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Date: Tue, 11 Feb 2003 11:24:03 -0500 (EST)
From: Michael Straight 
Subject: Re: (urth) TIDDAOSAOS

On Tue, 11 Feb 2003, Fernando Q. Gouvea wrote:

> In the first session, we'll probably be looking at the first three stories,
> "The Island of Doctor Death and Other Stories", "Alien Stones", and "La
> Befana". Luckily, these are not as difficult as some of the stories that
> come later in the book.

I may have mentioned this in the archives, but I only got the meaning of
the quote from scripture at the end of "Alien Stones" when I re-read the
story following the Clinton scandals.

The woman asks "Where is my husband?"  The alien replies, "What is meant
by 'is'? By 'husband'?"  I didn't properly attend to these statements the
first time, but the "What do you mean by 'is'?" made me laugh the second

So I remembered it when at the end Daw ponders the quote, "Whose wife will
she be in the resurrection."  Which explicates the alien's problem:
Where is your husband if he's dead?  If he's dead, is he still your
husband?  (And it's probably also Daw starting to wonder if/when it's OK
to start putting the moves on her.)

Also, one of my favorite lines in the story: "His religious beliefs
permitted any degree of self-condemnation, though they caviled at the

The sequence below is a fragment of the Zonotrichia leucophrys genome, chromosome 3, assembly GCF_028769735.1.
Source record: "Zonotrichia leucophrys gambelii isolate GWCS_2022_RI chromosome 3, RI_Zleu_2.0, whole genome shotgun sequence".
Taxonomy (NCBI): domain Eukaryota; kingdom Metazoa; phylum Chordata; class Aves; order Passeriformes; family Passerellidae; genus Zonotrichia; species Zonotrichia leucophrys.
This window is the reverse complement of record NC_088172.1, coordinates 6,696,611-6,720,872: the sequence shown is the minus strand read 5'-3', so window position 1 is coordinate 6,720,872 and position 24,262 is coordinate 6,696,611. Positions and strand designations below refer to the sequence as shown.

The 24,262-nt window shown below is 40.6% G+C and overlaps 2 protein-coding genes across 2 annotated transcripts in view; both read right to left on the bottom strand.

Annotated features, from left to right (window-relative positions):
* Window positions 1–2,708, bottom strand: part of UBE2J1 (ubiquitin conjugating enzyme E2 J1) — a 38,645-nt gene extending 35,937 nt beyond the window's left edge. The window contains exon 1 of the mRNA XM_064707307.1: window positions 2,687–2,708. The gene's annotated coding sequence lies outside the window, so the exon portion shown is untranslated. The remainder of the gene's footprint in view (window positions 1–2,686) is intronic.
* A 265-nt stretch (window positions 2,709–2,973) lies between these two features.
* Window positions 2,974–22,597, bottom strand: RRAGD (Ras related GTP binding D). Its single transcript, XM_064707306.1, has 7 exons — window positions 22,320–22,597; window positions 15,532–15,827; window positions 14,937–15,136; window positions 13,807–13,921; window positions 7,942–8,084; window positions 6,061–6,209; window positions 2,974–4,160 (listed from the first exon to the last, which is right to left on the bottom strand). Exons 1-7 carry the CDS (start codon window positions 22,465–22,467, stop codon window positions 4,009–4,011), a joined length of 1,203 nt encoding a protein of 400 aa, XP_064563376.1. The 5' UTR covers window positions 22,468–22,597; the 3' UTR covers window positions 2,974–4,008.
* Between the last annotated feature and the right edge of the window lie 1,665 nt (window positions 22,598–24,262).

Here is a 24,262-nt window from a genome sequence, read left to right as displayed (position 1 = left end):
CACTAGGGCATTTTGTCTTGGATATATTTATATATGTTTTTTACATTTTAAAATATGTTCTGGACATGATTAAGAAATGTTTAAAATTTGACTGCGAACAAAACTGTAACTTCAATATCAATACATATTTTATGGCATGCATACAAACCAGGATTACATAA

application of the same terms to any soul except his own," strikes me, now
that I type it, as the sort of thing Chesterton would have said to
criticize "Calvinists" (I use the quotes because Chesterton was prone to
unfairly tarring Calvinists (or his ideosyncratic conception of them) with
a pretty wide brush).

I still don't quite understand who Wad is.  A computer simulation designed
to elicit responses from Daw which are taped to be used later in the
training of a real cadet?  But there seems to be some closer connection.
Is Wad somehow a digitized version of Daw when he was young?  That seems
beyond the technology in the story.  And if the humans have AI that good,
you'd think the idea of a ship run by computerized beings would have been
less foreign.

The best explanation I can think of for the starcharts (and it's not very
good) is that the Alien's "simulation" of the woman's husband might mean
they are in the habit of incarnating themselves in some sort of bodies
which would use the charts.  You have a similar problem with the existence
of hatches and passageways in the ship.

-- Rostrum


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